The RFA requires agencies to analyze options for regulatory relief of small businesses. For purposes of the RFA, small entities include small businesses, nonprofit organizations, and government agencies. Most hospitals and most other providers and suppliers are small entities, either by nonprofit status or by having revenues of $6 to $29 million in any 1 year. For purposes of the RFA, beneficiaries are not considered to be small entities. Individuals and States are not included in the definition of a small entity. This regulation proposes to codify provisions of the Ticket to Work and Work Incentives Improvement Act of 1999 that were implemented on October 1, 2000. Eligible working disabled individuals are already receiving this extended Medicare benefit. This regulation would merely codify statutory provisions that have already been implemented and would not impose any regulatory burdens on small entities. Therefore, we have determined, and we certify that this proposed rule will not have a significant economic impact on a substantial number of small entities.
In addition, section 1102(b) of the Act requires us to prepare a regulatory impact analysis if a rule may have a significant impact on the operations of a substantial number of small rural hospitals. This analysis must conform to the provisions of section 603 of the RFA. For purposes of section 1102(b) of the Act, we define a small rural hospital as a hospital that is located outside of a Metropolitan Statistical Area and has fewer than 100 beds. This proposed rule would not significantly affect the operations of a substantial number of small rural hospitals because it simply codifies a statutory extension of the period of Medicare entitlement for individuals who are already entitled to and receiving the coverage. Therefore, we have determined, and we certify, that this proposed rule will not have a significant impact on the operation of a substantial number of small rural hospitals.
Section 202 of the Unfunded Mandates Reform Act of 1995 also requires that agencies assess anticipated costs and benefits before issuing any rule that may result in expenditure in any 1 year by State, local, or tribal governments, in the aggregate, or by the private sector, of $110 million. State, local, or tribal governments will not be affected since this proposed rule simply extends the length of time individuals who complete a trial work period and continue to work can receive Medicare benefits.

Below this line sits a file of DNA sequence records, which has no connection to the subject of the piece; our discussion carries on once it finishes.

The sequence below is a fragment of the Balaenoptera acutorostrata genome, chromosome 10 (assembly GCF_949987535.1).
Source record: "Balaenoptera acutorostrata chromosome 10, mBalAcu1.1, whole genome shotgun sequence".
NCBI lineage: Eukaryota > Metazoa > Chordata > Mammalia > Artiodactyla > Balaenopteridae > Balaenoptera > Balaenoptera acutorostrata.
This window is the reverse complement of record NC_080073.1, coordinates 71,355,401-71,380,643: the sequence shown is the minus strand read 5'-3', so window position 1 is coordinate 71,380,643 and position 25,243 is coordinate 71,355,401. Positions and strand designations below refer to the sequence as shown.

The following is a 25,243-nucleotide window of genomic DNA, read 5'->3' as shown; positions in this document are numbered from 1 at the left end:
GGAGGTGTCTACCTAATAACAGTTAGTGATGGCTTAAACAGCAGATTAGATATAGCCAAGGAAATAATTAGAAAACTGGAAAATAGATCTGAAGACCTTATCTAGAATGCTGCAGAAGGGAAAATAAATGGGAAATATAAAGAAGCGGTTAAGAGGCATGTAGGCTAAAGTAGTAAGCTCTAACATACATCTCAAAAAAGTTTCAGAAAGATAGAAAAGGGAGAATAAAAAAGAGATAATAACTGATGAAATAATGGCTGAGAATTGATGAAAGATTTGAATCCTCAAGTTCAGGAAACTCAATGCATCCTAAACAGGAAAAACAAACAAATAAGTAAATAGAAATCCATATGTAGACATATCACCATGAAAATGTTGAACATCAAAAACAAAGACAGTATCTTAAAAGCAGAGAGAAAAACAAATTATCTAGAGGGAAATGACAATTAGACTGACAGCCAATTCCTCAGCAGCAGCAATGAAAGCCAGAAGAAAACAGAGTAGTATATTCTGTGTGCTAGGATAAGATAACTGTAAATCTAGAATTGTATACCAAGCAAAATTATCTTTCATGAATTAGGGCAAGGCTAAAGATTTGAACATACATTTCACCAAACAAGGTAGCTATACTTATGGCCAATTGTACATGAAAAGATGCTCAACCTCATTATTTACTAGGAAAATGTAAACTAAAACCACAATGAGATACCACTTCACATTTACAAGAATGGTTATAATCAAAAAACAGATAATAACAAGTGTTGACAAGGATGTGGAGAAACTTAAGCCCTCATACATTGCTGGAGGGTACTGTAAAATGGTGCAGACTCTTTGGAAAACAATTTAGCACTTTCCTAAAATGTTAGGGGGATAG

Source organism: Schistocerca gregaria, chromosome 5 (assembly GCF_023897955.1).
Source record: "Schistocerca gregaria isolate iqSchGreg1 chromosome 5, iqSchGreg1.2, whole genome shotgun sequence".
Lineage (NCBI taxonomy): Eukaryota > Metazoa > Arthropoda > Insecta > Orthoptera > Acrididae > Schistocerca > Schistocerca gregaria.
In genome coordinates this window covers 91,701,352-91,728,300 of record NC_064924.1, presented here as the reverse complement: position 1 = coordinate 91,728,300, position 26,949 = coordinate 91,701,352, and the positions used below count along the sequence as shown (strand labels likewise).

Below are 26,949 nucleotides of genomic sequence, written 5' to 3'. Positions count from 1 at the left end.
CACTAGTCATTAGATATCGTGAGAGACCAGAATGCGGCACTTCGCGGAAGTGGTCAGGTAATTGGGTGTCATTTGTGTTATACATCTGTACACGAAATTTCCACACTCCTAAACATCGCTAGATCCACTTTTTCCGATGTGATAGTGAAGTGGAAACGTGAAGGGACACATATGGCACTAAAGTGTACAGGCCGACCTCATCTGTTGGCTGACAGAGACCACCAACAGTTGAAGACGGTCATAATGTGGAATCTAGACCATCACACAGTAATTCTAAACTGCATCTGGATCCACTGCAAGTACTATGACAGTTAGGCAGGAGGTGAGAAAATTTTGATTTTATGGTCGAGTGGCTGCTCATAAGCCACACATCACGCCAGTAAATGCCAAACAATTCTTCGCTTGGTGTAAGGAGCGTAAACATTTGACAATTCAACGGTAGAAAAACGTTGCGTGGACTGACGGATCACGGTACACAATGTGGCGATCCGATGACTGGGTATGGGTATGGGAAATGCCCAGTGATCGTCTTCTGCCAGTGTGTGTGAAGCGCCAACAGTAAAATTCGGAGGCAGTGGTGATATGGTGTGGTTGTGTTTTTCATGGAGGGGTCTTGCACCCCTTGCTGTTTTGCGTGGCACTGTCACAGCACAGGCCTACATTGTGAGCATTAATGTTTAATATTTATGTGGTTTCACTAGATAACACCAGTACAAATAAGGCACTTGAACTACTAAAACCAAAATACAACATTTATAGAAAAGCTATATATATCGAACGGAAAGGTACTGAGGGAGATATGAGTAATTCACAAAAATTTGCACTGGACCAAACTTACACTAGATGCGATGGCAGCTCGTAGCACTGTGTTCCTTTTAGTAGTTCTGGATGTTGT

Executive Order 13132 establishes certain requirements that an agency must meet when it promulgates a proposed rule (and subsequent final rule) that imposes substantial direct requirement costs on State and local governments, preempts State law, or otherwise has Federalism implications. This proposed rule, which was implemented effective October 1, 2000, would not have a substantial effect on State or local governments because the extension of Medicare entitlement is for individuals already receiving the coverage. Start Printed Page 44000
B. Anticipated Effects
1. Effects on Beneficiaries
Before October 1, 2000, disabled beneficiaries who returned to work received 24 additional months of Medicare coverage following the 15th month of their re-entitlement period. Effective October 1, 2000, these beneficiaries receive 78 months of Medicare coverage following the 15th month of the re-entitlement period.
2. Effects on the Medicare Programs
Anticipated expenditures to the Medicare program have been projected over a 5-year period and are shown in the following chart:
|Disabled individuals affected 2||35,000||39,000||42,000||45,000||48,000|
|1 Rounded to the nearest 10 million.|
|2 Rounded to nearest thousand.|
C. Alternatives Considered
We considered excluding individuals whose disability benefit entitlement, and thus Medicare coverage, should have ended September 30, 2001 or earlier, but determined that it would be appropriate to extend the additional Medicare coverage to all beneficiaries who were entitled to Medicare as of October 1, 2000. The aggregate economic effect of this approach is negligible.
In accordance with the provisions of Executive Order 12866, this proposed regulation was reviewed by the Office of Management and Budget.Start List of Subjects
List of Subjects Affected in 42 CFR Part 406
- Health facilities
For the reasons set forth in the preamble, the Centers for Medicare & Medicaid Services proposes to amend 42 CFR, chapter 4, part 406, subpart B as set forth below:Start Part
PART 406—HOSPITAL INSURANCE ELIGIBILITY AND ENTITLEMENT
Subpart B—Hospital Insurance Without Monthly Premiums
1. The authority citation for part 406 continues to read as follows:
2. In § 406.12, revise the introductory text to paragraph (e)(2) and revise paragraph (e)(2)(i) to read as follows:
(e) * * *
(2) Duration of continued Medicare entitlement. If an individual's entitlement to disability benefits or status as a qualified disabled railroad retirement beneficiary ends because he or she engaged in, or demonstrated the ability to engage in, substantial gainful activity after the 36 months following the end of the trial work period, Medicare entitlement continues until the earlier of the following:
(i) The last day of the 78th month following the first month of substantial gainful activity occurring after the 15th month of the individual's re-entitlement period or, if later, the end of the month following the month the individual's disability benefit entitlement ends.
Dated: November 1, 2002.
Thomas A. Scully,
Administrator, Centers for Medicare & Medicaid Services.
Dated: March 26, 2003.
Tommy G. Thompson,
[FR Doc. 03-19068 Filed 7-24-03; 8:45 am]
BILLING CODE 4120-01-P